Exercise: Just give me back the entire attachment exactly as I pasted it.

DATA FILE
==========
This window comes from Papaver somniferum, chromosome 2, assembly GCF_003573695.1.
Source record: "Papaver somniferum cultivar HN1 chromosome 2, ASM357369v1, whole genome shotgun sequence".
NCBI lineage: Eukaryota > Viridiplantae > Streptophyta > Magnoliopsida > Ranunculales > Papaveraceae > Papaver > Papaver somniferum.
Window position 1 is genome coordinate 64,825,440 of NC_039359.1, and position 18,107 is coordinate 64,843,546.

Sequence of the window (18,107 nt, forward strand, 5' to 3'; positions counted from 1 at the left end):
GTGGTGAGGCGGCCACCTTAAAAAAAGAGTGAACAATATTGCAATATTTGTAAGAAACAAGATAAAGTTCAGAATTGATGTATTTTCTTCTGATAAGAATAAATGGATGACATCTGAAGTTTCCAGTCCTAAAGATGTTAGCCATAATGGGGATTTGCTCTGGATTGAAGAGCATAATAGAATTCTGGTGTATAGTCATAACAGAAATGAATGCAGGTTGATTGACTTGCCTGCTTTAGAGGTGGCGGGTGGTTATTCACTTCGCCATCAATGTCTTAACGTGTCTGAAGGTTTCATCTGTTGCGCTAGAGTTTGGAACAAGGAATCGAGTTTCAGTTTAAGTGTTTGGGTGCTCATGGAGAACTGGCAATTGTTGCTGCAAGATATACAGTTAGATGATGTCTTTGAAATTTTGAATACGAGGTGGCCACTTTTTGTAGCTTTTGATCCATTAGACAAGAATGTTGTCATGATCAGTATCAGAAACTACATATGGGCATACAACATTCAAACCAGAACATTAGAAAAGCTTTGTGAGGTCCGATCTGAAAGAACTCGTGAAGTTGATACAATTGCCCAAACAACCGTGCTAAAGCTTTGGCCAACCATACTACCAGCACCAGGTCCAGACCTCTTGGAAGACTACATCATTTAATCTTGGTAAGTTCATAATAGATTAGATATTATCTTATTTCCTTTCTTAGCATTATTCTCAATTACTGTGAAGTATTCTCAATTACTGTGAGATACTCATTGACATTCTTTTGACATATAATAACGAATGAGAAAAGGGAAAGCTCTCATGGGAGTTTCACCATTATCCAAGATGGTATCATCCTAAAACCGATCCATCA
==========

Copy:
This window comes from Papaver somniferum, chromosome 2, assembly GCF_003573695.1.
Source record: "Papaver somniferum cultivar HN1 chromosome 2, ASM357369v1, whole genome shotgun sequence".
NCBI lineage: Eukaryota > Viridiplantae > Streptophyta > Magnoliopsida > Ranunculales > Papaveraceae > Papaver > Papaver somniferum.
Window position 1 is genome coordinate 64,825,440 of NC_039359.1, and position 18,107 is coordinate 64,843,546.

Sequence of the window (18,107 nt, forward strand, 5' to 3'; positions counted from 1 at the left end):
GTGGTGAGGCGGCCACCTTAAAAAAAGAGTGAACAATATTGCAATATTTGTAAGAAACAAGATAAAGTTCAGAATTGATGTATTTTCTTCTGATAAGAATAAATGGATGACATCTGAAGTTTCCAGTCCTAAAGATGTTAGCCATAATGGGGATTTGCTCTGGATTGAAGAGCATAATAGAATTCTGGTGTATAGTCATAACAGAAATGAATGCAGGTTGATTGACTTGCCTGCTTTAGAGGTGGCGGGTGGTTATTCACTTCGCCATCAATGTCTTAACGTGTCTGAAGGTTTCATCTGTTGCGCTAGAGTTTGGAACAAGGAATCGAGTTTCAGTTTAAGTGTTTGGGTGCTCATGGAGAACTGGCAATTGTTGCTGCAAGATATACAGTTAGATGATGTCTTTGAAATTTTGAATACGAGGTGGCCACTTTTTGTAGCTTTTGATCCATTAGACAAGAATGTTGTCATGATCAGTATCAGAAACTACATATGGGCATACAACATTCAAACCAGAACATTAGAAAAGCTTTGTGAGGTCCGATCTGAAAGAACTCGTGAAGTTGATACAATTGCCCAAACAACCGTGCTAAAGCTTTGGCCAACCATACTACCAGCACCAGGTCCAGACCTCTTGGAAGACTACATCATTTAATCTTGGTAAGTTCATAATAGATTAGATATTATCTTATTTCCTTTCTTAGCATTATTCTCAATTACTGTGAAGTATTCTCAATTACTGTGAGATACTCATTGACATTCTTTTGACATATAATAACGAATGAGAAAAGGGAAAGCTCTCATGGGAGTTTCACCATTATCCAAGATGGTATCATCCTAAAACCGATCCATCA